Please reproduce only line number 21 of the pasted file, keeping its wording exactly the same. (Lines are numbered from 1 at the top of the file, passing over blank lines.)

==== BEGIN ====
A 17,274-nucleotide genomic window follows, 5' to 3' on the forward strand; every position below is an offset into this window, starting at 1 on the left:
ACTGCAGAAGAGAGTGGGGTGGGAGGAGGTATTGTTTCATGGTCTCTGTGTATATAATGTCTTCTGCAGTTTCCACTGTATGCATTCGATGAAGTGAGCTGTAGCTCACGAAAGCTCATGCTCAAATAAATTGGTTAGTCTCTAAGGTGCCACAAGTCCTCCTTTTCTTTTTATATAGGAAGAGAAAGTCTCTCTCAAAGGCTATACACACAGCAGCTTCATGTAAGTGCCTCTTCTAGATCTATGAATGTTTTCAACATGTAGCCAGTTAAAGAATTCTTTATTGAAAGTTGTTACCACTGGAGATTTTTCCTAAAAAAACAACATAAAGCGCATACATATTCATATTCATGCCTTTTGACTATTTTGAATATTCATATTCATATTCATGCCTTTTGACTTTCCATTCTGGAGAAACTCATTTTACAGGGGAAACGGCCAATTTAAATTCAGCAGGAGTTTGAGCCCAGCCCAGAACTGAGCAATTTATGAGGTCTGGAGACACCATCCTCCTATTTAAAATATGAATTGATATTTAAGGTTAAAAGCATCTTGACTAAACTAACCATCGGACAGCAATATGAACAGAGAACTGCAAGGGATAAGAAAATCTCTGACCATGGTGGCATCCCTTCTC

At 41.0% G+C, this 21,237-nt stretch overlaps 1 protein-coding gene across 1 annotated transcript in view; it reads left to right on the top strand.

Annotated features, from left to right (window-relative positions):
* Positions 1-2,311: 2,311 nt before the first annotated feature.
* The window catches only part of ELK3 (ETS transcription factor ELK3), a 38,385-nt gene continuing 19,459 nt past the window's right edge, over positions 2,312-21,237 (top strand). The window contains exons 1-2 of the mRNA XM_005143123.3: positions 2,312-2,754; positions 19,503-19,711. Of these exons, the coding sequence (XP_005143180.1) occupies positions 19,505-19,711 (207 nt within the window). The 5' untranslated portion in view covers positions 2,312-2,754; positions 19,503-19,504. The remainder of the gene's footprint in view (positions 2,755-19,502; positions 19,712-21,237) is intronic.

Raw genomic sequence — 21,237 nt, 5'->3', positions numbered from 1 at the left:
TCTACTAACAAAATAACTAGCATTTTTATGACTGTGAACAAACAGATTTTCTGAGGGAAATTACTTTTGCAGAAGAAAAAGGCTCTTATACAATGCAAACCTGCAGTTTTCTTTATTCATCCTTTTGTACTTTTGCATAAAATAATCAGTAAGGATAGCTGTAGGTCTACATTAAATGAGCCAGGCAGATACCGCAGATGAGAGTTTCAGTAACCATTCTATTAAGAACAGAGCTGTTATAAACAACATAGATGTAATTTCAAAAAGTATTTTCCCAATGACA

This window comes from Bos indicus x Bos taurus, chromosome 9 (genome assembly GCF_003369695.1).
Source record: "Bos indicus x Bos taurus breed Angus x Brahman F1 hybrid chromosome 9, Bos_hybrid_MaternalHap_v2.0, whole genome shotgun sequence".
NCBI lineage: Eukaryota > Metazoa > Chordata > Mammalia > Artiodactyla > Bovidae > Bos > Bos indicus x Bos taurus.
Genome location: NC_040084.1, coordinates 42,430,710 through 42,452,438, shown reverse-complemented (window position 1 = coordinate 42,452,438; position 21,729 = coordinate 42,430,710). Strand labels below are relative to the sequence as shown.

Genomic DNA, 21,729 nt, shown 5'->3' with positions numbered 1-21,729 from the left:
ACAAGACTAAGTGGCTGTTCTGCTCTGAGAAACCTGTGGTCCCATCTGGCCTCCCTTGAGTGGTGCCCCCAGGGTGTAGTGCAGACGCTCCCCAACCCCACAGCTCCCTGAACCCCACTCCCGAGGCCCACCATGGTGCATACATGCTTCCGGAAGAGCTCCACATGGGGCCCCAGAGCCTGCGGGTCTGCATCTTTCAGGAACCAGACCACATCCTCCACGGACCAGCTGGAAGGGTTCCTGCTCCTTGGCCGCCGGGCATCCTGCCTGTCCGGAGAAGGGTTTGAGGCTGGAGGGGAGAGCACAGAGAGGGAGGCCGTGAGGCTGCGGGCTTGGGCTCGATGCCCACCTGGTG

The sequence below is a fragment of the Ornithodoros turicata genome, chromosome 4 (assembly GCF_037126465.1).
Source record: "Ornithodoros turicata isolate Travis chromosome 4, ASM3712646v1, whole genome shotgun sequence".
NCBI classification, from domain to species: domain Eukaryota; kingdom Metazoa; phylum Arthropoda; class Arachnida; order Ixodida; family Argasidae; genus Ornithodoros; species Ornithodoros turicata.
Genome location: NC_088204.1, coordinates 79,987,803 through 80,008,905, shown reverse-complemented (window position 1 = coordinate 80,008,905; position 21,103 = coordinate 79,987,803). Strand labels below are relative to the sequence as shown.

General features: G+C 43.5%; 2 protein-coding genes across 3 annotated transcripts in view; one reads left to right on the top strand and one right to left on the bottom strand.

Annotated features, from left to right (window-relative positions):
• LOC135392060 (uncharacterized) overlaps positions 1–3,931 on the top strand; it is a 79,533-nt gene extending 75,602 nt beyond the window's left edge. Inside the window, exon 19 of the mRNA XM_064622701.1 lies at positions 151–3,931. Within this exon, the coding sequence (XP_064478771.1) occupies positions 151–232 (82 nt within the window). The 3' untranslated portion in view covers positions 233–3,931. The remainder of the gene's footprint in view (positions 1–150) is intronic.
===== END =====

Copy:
• LOC135392060 (uncharacterized) overlaps positions 1–3,931 on the top strand; it is a 79,533-nt gene extending 75,602 nt beyond the window's left edge. Inside the window, exon 19 of the mRNA XM_064622701.1 lies at positions 151–3,931. Within this exon, the coding sequence (XP_064478771.1) occupies positions 151–232 (82 nt within the window). The 3' untranslated portion in view covers positions 233–3,931. The remainder of the gene's footprint in view (positions 1–150) is intronic.